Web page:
Special When Lit made more money than Hollywood through the 1950s and 1960s. Its success swept the world, making it the epitome of cool. Has the video game killed pinball, or is there still an “extra ball” left? The rise and fall of pinball is told by the fans, collectors, designers and champion players from across the globe. There exists a passionate sub culture keeping the dream alive. Collectors swap spare parts, repair manuals, and scorecards dating back for decades. They cram every room in their house with flashing machines, then rent warehouse space for the rest. We learn about the early history of the game, with Chicago as the major hub of production for Bally, Gottlieb, Chicago Coin, and Genco (and where Stern Pinball remains the only manufacturer of original pinball machines. Everyone has their favorite game — Evel Knievel? Ali Baba? — and this film celebrates the game’s kitschy, sometimes bizarre game designs with terrific graphics and effects. Everything culminates at the really quite suspenseful annual pinball championships where hopeful competitors face off against the seasoned pros, flipping their way to glory.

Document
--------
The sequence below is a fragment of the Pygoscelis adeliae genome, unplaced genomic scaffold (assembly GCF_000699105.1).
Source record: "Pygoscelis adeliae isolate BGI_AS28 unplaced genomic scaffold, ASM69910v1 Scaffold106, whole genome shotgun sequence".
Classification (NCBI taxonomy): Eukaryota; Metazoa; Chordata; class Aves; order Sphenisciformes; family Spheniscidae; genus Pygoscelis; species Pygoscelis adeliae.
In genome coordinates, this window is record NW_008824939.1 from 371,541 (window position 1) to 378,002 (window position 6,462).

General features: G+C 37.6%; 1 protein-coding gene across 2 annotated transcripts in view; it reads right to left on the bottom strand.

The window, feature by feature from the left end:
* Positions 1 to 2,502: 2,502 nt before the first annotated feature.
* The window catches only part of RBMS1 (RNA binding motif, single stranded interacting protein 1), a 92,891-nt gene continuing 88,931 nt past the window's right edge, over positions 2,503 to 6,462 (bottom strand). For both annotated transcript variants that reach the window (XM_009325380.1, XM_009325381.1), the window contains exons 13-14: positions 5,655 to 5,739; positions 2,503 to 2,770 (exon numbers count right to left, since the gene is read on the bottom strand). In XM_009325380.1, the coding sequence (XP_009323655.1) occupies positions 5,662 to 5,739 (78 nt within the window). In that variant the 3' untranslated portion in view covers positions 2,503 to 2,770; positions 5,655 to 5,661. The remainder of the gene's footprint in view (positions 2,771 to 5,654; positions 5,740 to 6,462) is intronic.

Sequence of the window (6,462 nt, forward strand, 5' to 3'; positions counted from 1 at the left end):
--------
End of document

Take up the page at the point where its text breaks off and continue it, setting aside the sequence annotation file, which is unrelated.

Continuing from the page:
The Spook House (El Tren de la Bruja) SEE: Slightly Unsettling Spanish Shorts

and violence associated with the game for elegance, stillness, and texture. Also showing are Crossroad (2005), a prelude to the series co-directed by Solomon and LaPore, and LaPore’s The Glass System (2000), a moving city symphony shot on the streets of New York and Calcutta, from which Solomon draws some of his imagery. This screening marks the first time that all five films have been shown on the same program anywhere in the world. Curated by John Powers, PhD student in the UW Department of Communication Arts.


WISCONSIN PREMIERE · experimental · USA, 2005, color, digital video · 6 MIN DIRECTOR: PHIL SOLOMON

Rehearsals for Retirement

WISCONSIN PREMIERE · experimental · USA, 2007, color, digital video · 12 MIN DIRECTOR: PHIL SOLOMON

Last Days in a Lonely Place

WISCONSIN PREMIERE · experimental · USA, 2007, color, digital video · 22 MIN DIRECTOR: PHIL SOLOMON

Still Raining, Still Dreaming

WISCONSIN PREMIERE · experimental · USA, 2008, color, digital video · 12 MIN DIRECTOR: PHIL SOLOMON

The Glass System

WISCONSIN PREMIERE · experimental · USA, 2000, color, 16mm · 20 MIN DIRECTOR: MARK LAPORE

Still Raining, Sturge ’n’ Gears SEE: Shorts: Sunday @ Play Circle Still Dreaming: Films by Phil Solomon Subprime SEE: Shorts: Saturday Afternoon @ and Mark LaPore Monona Terrace SAT, APR 17 • 3:30 PM UW Cinematheque 72 MIN